Orphaned at birth and a loner all his life, the last thing Sergeant Klayne Campbell needs is for feisty Delaney Danvers to entangle his thoughts. Bravely volunteering for a top-secret mission almost certain to get him killed, Klayne can’t bear the thought of dying utterly alone. All he wants is to face death knowing his life meant something to at least one person. Offering Delaney a marriage of convenience, he plans to leave behind a war bride as his beneficiary. After just one night as her husband, Klayne realizes he’ll do anything to survive and return to her.

The moment she met handsome Sergeant Campbell at a holiday party, Delaney’s whole world shifted off kilter. Full of fun with an unquenchable zest for life, she isn’t afraid to go after what she wants. And what she wants is Klayne. When he prepares to join a hazardous mission, she seizes the opportunity to give him a reason to fight his way back home — to her heart.

A tender, sweet romance rich with history and enduring love, Home of Her Heart captures the era and emotions prevalent during America’s entry into World War II.

Get your copy today for just 99 cents! Available on Amazon

HoHH Meme 4

Excerpt:

His breath blew across her neck as he placed a heated kiss to the pulse rapidly pounding in her throat. He lifted his head and the sparks in his eyes ignited into liquid fire. Intrigued, uncertain, and longing for something she couldn’t explain and didn’t fully understand, she couldn’t tear her gaze away from his.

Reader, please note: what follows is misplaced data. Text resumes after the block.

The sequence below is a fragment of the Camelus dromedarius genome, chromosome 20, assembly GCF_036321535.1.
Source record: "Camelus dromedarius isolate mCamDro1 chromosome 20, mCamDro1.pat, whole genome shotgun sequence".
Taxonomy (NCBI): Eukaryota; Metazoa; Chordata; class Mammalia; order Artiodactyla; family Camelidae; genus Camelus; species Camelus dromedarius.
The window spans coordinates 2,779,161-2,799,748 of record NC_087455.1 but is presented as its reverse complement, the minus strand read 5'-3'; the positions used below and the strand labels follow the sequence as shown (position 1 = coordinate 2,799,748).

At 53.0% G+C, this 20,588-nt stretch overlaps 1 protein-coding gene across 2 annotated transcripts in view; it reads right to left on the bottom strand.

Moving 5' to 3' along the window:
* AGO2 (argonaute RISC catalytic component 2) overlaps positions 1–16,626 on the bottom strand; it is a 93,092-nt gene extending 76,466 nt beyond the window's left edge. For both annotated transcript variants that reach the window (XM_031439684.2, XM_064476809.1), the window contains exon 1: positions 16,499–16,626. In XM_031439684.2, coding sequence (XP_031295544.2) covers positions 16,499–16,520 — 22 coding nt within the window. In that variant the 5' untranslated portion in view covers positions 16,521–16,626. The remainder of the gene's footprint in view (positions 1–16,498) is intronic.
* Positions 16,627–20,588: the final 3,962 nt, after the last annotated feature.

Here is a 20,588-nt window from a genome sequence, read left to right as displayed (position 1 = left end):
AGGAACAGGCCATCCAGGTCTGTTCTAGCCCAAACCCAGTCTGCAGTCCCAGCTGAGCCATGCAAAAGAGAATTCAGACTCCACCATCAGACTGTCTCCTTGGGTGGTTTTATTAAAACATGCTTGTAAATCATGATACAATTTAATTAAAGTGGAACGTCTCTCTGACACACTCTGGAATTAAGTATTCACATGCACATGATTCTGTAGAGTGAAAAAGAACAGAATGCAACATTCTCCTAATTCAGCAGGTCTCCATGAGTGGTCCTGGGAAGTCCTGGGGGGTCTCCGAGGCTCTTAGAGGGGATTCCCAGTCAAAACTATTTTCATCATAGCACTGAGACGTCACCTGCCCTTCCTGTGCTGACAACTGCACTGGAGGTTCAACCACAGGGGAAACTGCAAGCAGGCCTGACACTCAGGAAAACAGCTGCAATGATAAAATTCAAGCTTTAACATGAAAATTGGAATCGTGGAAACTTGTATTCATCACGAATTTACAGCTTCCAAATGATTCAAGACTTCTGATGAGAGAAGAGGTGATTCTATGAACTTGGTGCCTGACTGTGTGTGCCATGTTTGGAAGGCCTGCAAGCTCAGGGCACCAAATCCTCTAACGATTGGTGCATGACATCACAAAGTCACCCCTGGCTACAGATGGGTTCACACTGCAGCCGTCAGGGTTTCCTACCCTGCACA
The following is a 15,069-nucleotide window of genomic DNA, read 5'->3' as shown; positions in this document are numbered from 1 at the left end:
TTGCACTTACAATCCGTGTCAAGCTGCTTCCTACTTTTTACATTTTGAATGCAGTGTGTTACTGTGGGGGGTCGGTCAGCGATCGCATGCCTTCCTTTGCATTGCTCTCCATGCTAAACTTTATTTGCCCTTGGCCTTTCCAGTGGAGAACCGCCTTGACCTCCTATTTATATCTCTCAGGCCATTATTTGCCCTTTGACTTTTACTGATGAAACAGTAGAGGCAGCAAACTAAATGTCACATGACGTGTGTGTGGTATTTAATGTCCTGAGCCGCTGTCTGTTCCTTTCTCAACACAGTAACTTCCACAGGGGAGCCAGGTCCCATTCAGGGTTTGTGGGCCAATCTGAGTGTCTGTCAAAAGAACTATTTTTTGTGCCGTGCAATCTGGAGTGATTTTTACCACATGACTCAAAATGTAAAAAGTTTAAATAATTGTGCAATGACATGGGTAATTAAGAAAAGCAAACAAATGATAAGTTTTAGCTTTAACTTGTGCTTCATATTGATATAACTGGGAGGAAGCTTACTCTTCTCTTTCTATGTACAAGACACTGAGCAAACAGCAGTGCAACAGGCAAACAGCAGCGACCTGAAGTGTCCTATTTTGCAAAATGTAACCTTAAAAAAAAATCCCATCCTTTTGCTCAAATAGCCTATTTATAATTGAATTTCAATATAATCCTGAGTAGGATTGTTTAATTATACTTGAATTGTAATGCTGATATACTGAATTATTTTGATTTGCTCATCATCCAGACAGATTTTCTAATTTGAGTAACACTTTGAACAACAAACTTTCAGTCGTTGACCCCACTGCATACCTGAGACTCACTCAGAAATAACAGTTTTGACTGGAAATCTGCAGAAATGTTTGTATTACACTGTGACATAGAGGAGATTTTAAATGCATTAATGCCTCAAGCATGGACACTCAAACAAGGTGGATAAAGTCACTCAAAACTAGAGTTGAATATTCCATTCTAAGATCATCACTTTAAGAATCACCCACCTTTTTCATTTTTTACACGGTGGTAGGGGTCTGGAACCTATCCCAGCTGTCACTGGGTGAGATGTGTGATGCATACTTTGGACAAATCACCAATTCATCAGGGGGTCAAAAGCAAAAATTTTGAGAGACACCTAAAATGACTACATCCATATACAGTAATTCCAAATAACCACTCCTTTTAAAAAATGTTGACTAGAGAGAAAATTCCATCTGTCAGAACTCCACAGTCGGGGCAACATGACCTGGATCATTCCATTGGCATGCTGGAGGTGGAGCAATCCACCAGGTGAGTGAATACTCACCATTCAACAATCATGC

A sound of tortured misery escaped his throat on a low groan. “Delaney, you need to step away and show me to the door, right now. If you don’t, if you wait one more minute, I won’t be able to leave. Do you understand what I’m telling you, sweetheart? If you want me to leave, now is the time to tell me.” He started to move away but she wouldn’t let him, clasping her arms around his waist and holding on tight.

He held his arms out to his sides, not touching her. Even so, she felt a tremor pass through him as he fought to hold onto his control.

“Delaney Marie, if you don’t turn me loose, I won’t be held responsible for my actions. I know I promised you a marriage in name only, but you can only push a man so far before he lands beyond the edge of reason.”

“I plan to hold you responsible for your actions, Klayne.” She gave him a smirk as her hazel eyes darkened. “Fully and completely responsible…


Hatfield Party 5

Home of Her Heart marks my 50th published book! Come join in the fun and help me celebrate today from 10 a.m. to 1 p.m. (Pacific Time) with a Release Party on Facebook. Giveaways, games, free books and guest authors will make it three hours of great shenanigans and entertainment!

Hope to see you there!

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When I was writing Garden of Her Heart and mentioned the character of Delaney Danvers, I knew right then she would have her own story.  At the time, I didn’t know, exactly, what or where or when. Before I completed the book, I happened upon an old map that showed where Army airfields had been located during WWII. And there, among them, was a base in Pendleton, Oregon.

Those of you who have read my Pendleton Petticoats series will understand why this tidbit of history was so exciting to me! Delaney’s story immediately began taking shape in my head even though it would be many months before I actually began writing her story.